While groundwater is plentiful under much of Long Island, some of the most fragile parts of the aquifer are on the East End, where they sit underneath narrow spits of land and are susceptible to being overdrawn.

The Suffolk County Water Authority has long been aware of this issue, and has had a plan on the shelf for quite some time to extend a water main from Flanders, underneath one of the most stable parts of Long Island’s aquifer, to a pumping station at Laurel Lake in Laurel.

“We have several small drinking water wells on the town line where there have been issues with quantity and quality. The aquifer here is very fragile and we’re cognizant of that,” Suffolk County Water Authority CEO Jeff Szabo told the Southold Town Board at its Nov. 16 work session. “We’ve been looking for a long-term solution, and now we have an opportunity that’s unique, historic and could be beneficial to Southold in the long term.”

The Water Authority was asking Southold Town to sign on to an intermunicipal application for a $27 million grant from New York State, which would be used to bring a 24-inch water main eight miles from Flanders to Laurel. There was one catch — they needed the town to sign on in time to submit the grant application to the state’s rolling annual allotment for water infrastructure projects by the deadline the following Monday, Nov. 22. Grants are slated to be awarded in the spring of 2022.

Mr. Szabo said the main would tie in to an existing main at Route 24 and Route 105 in Flanders, after which it would be laid, using directional drilling, under the Peconic River, through Indian Island County Park and then down Hubbard Avenue and Peconic Bay Boulevard, after which it would travel north in Laurel to be connected at Laurel Lake, where the Water Authority has recently build a two million gallon reservoir.

“On summer days, that reservoir goes down quite a bit,” said Water Authority Deputy Chief Executive Officer for Operations Joe Pokorney. He added that the town has 15 pumping stations and 61 existing wells in Southold Town, all of which are very inefficient compared with wells in the Central Pine Barrens.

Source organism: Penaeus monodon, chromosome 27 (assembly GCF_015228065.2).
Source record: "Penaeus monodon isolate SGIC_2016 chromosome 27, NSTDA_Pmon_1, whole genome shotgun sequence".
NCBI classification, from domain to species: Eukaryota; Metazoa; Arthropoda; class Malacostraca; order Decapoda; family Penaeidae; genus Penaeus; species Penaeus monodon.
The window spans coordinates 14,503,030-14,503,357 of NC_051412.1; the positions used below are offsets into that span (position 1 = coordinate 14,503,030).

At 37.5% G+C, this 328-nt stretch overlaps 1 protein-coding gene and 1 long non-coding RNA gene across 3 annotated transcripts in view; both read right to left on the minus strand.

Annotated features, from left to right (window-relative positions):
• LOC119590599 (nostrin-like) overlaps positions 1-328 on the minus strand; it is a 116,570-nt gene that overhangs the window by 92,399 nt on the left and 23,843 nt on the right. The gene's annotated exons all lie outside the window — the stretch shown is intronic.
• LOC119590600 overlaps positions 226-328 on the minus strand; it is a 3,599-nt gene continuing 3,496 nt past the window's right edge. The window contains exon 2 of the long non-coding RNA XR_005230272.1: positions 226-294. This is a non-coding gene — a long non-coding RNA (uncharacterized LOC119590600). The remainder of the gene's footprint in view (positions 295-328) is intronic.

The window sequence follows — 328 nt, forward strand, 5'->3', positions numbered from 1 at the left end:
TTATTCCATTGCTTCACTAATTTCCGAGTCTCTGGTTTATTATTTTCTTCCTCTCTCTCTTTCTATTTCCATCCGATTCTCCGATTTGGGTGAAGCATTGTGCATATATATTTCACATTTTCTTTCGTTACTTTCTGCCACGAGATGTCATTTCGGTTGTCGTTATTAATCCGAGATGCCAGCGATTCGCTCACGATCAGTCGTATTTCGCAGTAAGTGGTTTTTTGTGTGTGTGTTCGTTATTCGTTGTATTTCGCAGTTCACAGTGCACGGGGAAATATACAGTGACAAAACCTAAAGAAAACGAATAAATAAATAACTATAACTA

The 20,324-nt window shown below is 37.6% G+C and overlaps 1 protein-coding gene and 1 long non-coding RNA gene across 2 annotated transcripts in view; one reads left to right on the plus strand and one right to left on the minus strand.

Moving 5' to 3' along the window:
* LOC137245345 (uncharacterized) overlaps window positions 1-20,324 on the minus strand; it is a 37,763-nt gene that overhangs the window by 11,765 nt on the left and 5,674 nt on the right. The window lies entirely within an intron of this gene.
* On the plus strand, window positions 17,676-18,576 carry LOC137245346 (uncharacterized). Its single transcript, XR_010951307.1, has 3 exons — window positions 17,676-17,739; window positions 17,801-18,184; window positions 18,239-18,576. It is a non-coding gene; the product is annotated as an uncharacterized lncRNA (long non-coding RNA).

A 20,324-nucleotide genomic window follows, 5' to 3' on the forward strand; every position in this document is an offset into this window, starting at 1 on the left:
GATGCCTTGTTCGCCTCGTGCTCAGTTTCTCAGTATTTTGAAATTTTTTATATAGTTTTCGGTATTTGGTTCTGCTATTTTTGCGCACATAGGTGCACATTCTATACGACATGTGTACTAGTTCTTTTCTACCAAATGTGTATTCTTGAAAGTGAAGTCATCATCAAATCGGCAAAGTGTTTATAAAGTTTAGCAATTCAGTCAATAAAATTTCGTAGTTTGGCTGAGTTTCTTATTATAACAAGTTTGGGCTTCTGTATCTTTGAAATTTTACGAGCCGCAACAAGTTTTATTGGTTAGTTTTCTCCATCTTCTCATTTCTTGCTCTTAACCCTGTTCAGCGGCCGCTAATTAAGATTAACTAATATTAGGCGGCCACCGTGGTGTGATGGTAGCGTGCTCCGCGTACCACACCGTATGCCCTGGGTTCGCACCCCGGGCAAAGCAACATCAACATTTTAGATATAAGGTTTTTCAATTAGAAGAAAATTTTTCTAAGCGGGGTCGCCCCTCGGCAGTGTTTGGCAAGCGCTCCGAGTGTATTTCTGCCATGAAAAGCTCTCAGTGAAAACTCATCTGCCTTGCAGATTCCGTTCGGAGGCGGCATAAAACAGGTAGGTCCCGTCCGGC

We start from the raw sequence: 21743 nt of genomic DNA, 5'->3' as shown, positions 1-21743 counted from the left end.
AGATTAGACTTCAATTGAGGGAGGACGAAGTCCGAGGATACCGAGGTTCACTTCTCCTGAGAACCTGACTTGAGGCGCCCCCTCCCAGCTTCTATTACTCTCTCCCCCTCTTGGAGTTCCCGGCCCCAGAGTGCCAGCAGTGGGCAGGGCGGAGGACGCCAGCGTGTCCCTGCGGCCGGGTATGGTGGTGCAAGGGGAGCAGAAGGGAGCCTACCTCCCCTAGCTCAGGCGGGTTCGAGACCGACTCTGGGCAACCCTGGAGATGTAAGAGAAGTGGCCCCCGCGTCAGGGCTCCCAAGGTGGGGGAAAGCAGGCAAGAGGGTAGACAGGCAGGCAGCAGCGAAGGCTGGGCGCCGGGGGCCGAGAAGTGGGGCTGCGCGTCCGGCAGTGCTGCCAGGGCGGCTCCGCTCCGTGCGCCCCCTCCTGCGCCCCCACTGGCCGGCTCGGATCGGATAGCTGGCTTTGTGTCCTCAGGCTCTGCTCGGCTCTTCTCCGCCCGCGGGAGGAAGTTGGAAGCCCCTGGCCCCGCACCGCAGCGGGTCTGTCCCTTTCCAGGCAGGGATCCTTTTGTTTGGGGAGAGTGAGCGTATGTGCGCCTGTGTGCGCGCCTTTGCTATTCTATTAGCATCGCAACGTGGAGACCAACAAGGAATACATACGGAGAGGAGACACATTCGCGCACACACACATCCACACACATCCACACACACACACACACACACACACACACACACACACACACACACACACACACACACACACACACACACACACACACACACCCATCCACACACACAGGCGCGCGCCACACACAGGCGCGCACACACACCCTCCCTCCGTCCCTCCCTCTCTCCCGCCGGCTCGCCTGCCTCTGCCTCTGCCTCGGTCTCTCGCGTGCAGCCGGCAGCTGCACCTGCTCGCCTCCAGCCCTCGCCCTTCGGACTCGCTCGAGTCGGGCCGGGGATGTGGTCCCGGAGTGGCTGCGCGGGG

For example, a well in the Pine Barrens can produce about 1,500 gallons per minute, he said, compared with about 200 gallons per minute for wells in Southold.

“It’s less expensive water, and the water that you bring in will recharge the aquifer here,” he said. “It will be very efficient recharge, because it goes directly into septic systems.”

“We have something similar in Montauk that goes out from Amagansett, he said. The Montauk Peninsula is more fragile than the North Fork.”

Board members did express some reservations about how residents along Peconic Bay Boulevard may react to the construction, though the route will be primarily in neighboring Riverhead Town.

“You’re asking us permission to dig up roads that aren’t in Southold Town?” asked Town Supervisor Scott Russell. “There will be some impact there. We need to get word out to the public.”

Mr. Szabo added that the Water Authority still plans to go ahead with the project even if it doesn’t get grant funding from the state.

The town board unanimously approved the grant application agreement at its regular meeting Nov. 16.

Beth Young
Beth Young is an award-winning local journalist who has been covering the East End since the 1990s. She began her career at the Sag Harbor Express and, after receiving her Masters from the Columbia University Graduate School of Journalism, has reported for the Southampton Press, the East Hampton Press and the Times/Review Media Group. She founded the East End Beacon website in 2013, and a print edition in 2017. Beth was born and raised on the North Fork. In her spare time, she tinkers with bicycles, tries not to drown in the Peconic Bay and hopes to grow the perfect tomato. You can send her a message at editor@eastendbeacon.com

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